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Buenos Aires Beat I: Art

In a city without a biennial lies a thriving, fervently subersive art scene

Staff writer E.R. Pulgar will be based in Buenos Aires, Argentina until January writing a bi-monthly column for Journiest called Buenos Aires Beat. In its first iteration, he takes us through the Argentine capital's unique and exciting art world.

The city of Buenos Aires didn't have a biennial until this year; even then, the artwork was scattered around the city as opposed to one specific venue where all the art was displayed. My first experience with Argentine art came in the form of the Museo Nacional de Bellas Artes on the borderline between Recoleta and Retiro, two of the more posh districts of the city. A lot of expats fancy Buenos Aires as "the Paris of the South." I came here with that image in mind, but also with the knowledge of the colonialism rooted in that descriptor.

August Rodin's 'The Kiss' at MNBAE.R. Pulgar

Latin America's entire history is marked by Spanish conquest, and the subsequent Europeanization of Buenos Aires––a haven for Italian, Spanish, French, and English expats––is as much a mark of honor for some porteños as it is uncomfortable for those who value their Latin American heritage. Going to MNBA, I saw an exhibition entitled Interferencias. The namesake interferences have as much to do with modern art disrupting displays of classical European artwork––the Monets and Degas and Rodins––as it does Argentine artists disrupting the traditions established by the old masters and done in a style that belongs solely to this city. If there was one takeaway it's the following, no disrespect to my Francophiles: Paris is Paris, and Buenos Aires is undoubtedly Buenos Aires.

I was lucky enough to be able to venture to alternative spaces and smaller galleries, namely Móvil in the south part of the city, and MALBA, the Argentine equivalent of New York City's Museum of Modern Art, an old haunt that I miss every single day that I'm here. Through the exploration of these smaller galleries, I got to really take in the kind of work being produced by the artists of this wonderful, multi-cultural city. Curators from the Tate who came from London with new ideas. Local artists who have never left the shores of el Rio de la Plata. Young kids eager to know about what the artist next door was making, maybe with the secret desire to become an artist themselves.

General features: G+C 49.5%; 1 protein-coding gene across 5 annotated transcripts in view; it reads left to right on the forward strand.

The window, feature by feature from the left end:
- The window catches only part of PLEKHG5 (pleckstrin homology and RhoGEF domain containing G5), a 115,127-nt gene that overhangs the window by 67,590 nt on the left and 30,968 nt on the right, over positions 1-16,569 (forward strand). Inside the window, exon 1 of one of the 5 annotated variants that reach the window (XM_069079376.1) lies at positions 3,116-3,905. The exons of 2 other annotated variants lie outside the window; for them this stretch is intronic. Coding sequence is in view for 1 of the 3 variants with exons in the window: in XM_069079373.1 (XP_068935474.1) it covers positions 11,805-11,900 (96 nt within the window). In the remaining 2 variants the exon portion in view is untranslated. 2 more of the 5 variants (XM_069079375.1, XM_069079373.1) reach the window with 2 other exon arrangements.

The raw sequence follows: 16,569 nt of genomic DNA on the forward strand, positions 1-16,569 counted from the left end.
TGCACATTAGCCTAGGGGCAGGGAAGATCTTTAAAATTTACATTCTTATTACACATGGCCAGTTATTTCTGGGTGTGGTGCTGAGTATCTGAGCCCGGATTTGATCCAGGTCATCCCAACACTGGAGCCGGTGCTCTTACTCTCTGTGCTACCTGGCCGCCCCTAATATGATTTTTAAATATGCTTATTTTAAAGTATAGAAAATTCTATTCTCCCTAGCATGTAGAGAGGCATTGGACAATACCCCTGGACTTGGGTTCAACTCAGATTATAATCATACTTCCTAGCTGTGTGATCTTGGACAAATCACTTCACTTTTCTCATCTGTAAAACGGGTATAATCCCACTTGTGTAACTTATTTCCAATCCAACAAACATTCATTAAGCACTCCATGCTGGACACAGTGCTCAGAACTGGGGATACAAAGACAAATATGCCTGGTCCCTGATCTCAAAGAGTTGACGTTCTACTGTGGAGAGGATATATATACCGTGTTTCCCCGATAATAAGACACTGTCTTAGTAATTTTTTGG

The artistic community here is extremely strong, from the underground poetry scene I've yet to explore and hear so much about to the art world that I've been lucky enough to be able to experience. I've hardly scratched the surface of Argentine art, but the subversion in it runs deep from the porteño painter of the 19th century to the modern artists working with rubber and strange material. As this city continues to open its arms to me, and I continue to get lost in its long artistic arm, I can only hope to continue to find artists that prove this city to be so much more than just "the Paris of the South." This is a city that need not prove itself to any foreigner, that need not prove itself to anyone, and the rich art scene here only further reflects that sentiment. Who needs biennials?

Interferencia blends the modern with the classicalE.R. Pulgar

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